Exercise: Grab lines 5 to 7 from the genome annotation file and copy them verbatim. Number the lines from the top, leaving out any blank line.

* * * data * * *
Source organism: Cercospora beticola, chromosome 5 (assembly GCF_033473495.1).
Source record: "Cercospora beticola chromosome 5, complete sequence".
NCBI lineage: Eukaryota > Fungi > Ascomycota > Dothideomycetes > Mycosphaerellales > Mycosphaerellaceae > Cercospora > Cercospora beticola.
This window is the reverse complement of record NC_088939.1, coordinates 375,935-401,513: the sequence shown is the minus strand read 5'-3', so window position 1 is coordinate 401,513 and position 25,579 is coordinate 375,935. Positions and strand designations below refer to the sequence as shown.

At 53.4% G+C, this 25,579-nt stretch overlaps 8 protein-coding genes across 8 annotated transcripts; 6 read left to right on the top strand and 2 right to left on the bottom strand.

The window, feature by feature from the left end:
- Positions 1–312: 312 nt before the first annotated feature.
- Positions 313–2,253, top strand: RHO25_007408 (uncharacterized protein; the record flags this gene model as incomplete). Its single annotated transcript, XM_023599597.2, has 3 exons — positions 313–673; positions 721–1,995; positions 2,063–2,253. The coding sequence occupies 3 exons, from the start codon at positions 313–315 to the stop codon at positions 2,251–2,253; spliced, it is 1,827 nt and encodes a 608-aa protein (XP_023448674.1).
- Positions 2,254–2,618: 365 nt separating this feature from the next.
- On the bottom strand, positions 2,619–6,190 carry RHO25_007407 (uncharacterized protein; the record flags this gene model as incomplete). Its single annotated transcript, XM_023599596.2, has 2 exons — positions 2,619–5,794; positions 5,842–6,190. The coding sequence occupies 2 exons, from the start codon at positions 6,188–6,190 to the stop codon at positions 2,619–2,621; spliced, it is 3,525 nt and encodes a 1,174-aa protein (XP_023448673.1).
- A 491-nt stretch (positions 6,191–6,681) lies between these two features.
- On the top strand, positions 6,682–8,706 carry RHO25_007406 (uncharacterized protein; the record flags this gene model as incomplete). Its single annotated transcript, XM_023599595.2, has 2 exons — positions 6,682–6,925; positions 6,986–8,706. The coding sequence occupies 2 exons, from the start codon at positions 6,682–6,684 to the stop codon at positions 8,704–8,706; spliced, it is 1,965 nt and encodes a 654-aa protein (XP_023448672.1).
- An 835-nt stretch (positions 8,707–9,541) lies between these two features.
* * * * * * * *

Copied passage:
At 53.4% G+C, this 25,579-nt stretch overlaps 8 protein-coding genes across 8 annotated transcripts; 6 read left to right on the top strand and 2 right to left on the bottom strand.

The window, feature by feature from the left end:
- Positions 1–312: 312 nt before the first annotated feature.